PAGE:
He then secured a post with the Council to manage the NW Peace III Social Inclusion and Cohesion project over an 18-month period. This involved using sport to deal with issues such as sectarianism and racism across Derry, Omagh, Strabane and Donegal and training local coaches.

George in conversation with some of the ladies at the Old Library Trust this week.

George in conversation with some of the ladies at the Old Library Trust this week.

“We did an initiative across 50 schools where they looked at things like history, geography and maths through the Olympic Games and I designed all that with the teachers. It all culminated in 1,800 pupils taking part in a festival at The Aura in Letterkenny.”

Mr McGowan said that, while he liked working with the Council, he missed the grassroots contact. As luck would have it, OLT had applied for money for the delivery of a childhood obesity prevention and management programme, known as SWEET (Safe Wellbeing Eating Exercise Together), which has now been running for seven years. It was the perfect fit for his own passion. He secured a role co-ordinating the project and it proved to be a great success.

During his time with this project, and more recently as programme planner with OLT, Mr McGowan worked under Seamus Heaney. Paying tribute to his predecessor, he said: “I can see the work, commitment and effort he put in to help regenerate the area. I suppose I wanted to be part of that and I was part of it.”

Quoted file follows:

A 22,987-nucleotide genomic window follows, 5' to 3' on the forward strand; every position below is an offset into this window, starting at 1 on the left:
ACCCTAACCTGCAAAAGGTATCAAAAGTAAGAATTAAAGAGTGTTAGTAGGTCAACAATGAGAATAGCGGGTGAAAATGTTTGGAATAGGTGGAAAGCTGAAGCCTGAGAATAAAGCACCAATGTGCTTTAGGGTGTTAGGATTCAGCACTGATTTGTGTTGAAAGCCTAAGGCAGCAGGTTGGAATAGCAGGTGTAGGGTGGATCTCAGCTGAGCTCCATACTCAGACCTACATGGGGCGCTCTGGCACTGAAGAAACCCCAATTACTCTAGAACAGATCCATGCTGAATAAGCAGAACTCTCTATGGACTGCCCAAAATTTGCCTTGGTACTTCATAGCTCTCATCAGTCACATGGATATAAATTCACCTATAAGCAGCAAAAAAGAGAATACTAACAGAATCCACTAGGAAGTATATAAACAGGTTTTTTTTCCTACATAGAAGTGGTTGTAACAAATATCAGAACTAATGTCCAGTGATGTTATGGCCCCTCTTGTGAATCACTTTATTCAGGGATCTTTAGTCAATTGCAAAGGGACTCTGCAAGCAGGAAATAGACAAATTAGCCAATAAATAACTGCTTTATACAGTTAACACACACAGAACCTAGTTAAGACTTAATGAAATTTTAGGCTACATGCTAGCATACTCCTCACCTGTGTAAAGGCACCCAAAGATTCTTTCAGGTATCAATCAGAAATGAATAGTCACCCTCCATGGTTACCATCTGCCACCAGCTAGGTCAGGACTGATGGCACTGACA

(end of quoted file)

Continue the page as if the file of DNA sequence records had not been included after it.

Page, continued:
As his roles with the OLT developed, he has become more involved in partnership work with other organisations locally and across the north dedicated to developing and delivering community-based projects.

George McGowan.

George McGowan.

And Mr McGowan has focused on his own personal development as well, with the qualified fitness instructor gaining experience and qualifications in nutrition, play, working with people with long term conditions, mental health and childhood obesity.

In 2016, he spotted an opportunity to undertake an Advanced Diploma in Sustainability in The Third Sector at Ulster University, ahead of applying for the OLT director job after Seamus Heaney announced he was retiring.

Having secured the post, Mr McGowan is now keen to build on the successful programmes and partnership work, and is keen to get the message out there that the centre is open to all.

“Coming through the door for the first time can be scary and I want to try to improve that. Staff are getting involved in that, too. We are going to be going door knocking and developing a newsletter. We are going to be asking people what it is they want and need help with.